Join us for the opening exhibition of Spells for the Freeman / Liberation of Land Through Breath by Cedric Umoja. Free and open to the public! Live tunes by Jah Free will play throughout the opening.
This body of work speaks towards the commodification of land. It specifically addresses the evaporation of Black spaces, namely the slow yet obvious demise of the Black community, as it has always been central to Black culture.
Through creative processes , I’ve conjured a means to counteract these occurrences by employing certain words. These words are charged with the duty of opposing the intentions and actions of any attempting to remove the form of Blackness, which resides in these spaces.
Land provides an opportunity which makes an allowance for experiencing intimate bonds, that can be sowed continuously as well as re-established. While it can be tied to identity, it exceeds culture. It’s accompanied by the promise of prosperity even in the face of a definite uncertainty, such as this. So, through the use of symbols, markings, and words connection is formed. They’re fashioned to weave into past, present and future generations as a declaration of protection and perseverance!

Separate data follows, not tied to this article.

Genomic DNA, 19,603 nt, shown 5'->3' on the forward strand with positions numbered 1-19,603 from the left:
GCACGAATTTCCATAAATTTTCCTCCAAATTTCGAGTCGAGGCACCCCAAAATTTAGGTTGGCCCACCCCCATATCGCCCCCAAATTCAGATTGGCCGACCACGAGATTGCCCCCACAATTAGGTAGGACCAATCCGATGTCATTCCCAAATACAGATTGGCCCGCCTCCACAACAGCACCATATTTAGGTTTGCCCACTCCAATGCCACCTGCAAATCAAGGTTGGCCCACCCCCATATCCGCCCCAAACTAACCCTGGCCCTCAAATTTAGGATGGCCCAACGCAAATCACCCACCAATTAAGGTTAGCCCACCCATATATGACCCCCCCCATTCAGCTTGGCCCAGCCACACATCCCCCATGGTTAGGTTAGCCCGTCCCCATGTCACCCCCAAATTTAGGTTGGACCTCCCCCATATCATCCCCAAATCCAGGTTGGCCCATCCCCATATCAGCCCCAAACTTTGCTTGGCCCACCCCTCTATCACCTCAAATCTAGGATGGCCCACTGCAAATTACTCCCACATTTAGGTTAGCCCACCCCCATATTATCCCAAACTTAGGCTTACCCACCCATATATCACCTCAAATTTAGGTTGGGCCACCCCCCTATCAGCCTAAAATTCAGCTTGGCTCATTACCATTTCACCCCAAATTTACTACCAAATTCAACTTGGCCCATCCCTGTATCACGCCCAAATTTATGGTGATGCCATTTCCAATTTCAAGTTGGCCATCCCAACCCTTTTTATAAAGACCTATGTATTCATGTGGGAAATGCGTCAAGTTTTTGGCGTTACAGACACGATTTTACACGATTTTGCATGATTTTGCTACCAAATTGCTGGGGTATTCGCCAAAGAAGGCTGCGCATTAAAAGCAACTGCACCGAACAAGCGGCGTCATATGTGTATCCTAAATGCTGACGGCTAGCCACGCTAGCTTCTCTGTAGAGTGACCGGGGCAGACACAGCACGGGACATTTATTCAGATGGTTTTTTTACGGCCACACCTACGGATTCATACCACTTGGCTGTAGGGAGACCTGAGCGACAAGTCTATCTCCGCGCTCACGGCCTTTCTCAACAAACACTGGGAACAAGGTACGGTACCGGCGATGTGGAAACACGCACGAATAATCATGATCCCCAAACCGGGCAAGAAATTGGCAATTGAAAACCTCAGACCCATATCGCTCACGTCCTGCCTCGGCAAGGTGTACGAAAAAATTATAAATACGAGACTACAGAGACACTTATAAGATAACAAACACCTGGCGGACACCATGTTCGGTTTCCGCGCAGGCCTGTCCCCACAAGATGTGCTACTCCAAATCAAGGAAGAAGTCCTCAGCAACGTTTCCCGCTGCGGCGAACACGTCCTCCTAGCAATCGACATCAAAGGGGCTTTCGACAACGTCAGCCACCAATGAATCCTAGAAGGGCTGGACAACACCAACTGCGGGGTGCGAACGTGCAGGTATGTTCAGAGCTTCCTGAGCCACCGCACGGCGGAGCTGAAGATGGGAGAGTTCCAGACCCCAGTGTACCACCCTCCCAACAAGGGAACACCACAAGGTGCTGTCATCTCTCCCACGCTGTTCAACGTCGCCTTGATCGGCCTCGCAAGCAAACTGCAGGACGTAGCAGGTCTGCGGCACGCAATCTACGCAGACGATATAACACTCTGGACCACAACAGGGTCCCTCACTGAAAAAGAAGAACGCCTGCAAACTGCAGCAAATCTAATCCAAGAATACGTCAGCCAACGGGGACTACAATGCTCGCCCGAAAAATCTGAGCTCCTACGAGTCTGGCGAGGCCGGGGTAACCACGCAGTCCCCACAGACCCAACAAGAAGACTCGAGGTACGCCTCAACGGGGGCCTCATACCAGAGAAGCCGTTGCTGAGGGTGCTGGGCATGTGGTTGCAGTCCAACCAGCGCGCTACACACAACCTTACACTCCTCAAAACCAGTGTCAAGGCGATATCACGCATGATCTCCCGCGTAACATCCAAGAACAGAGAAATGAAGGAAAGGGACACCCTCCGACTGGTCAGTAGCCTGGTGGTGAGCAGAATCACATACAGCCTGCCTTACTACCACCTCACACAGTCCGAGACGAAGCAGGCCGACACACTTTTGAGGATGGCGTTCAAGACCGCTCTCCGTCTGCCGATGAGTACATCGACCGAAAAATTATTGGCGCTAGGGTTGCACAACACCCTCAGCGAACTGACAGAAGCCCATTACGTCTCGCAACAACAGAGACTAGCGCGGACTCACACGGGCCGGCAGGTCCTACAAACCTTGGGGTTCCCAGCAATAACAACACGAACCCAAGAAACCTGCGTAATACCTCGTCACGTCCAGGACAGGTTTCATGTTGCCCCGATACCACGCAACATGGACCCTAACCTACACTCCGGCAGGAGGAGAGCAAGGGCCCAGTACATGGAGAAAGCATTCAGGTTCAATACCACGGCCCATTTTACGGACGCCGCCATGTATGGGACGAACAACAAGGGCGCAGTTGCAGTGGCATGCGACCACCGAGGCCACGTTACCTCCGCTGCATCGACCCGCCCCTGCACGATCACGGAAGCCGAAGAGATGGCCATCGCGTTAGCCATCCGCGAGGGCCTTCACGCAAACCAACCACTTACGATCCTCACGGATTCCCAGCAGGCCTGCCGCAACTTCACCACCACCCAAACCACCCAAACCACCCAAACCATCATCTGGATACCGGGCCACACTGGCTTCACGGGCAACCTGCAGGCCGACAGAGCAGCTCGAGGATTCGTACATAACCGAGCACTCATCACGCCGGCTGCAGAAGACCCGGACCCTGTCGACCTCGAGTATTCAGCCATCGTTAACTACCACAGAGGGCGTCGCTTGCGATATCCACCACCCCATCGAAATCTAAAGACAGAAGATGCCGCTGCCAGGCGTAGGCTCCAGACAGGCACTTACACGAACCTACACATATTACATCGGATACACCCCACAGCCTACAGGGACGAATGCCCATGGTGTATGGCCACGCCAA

About Cedric Umoja:
Cedric Umoja was born in San Francisco, California, but is based out of Columbia, South Carolina. Cedric Umoja developed his style under the instruction of Tony Cacalano, a Yale MFA and veteran fine artist, whose own teachers included Jack Tworkov, one of the founders of the now Famed New York school. Cedric has painted mural in San Francisco’s Mission District, Charleston’s Alicia Alley, and in 2017, organized and completed a collaborative mural on Columbia’s Millwood corridor. In addition to his street art, Umoja has had solo exhibitions at Sumter Gallery of Art, South Carolina State University, and The Goodall Gallery at Columbia College.
The dominance of industrialized farming and the shrinking of domestic manufacturing have transformed the landscape of much of the South. In its wake, we see communities struggling with many of the same issues faced by underserved urban populations: poor access to education, health care, and opportunities for advancement. We will be identifying rural communities and rural-based artists in 2018-2019 to develop projects around the stories and experiences of this often overlooked and disrespected part of our community.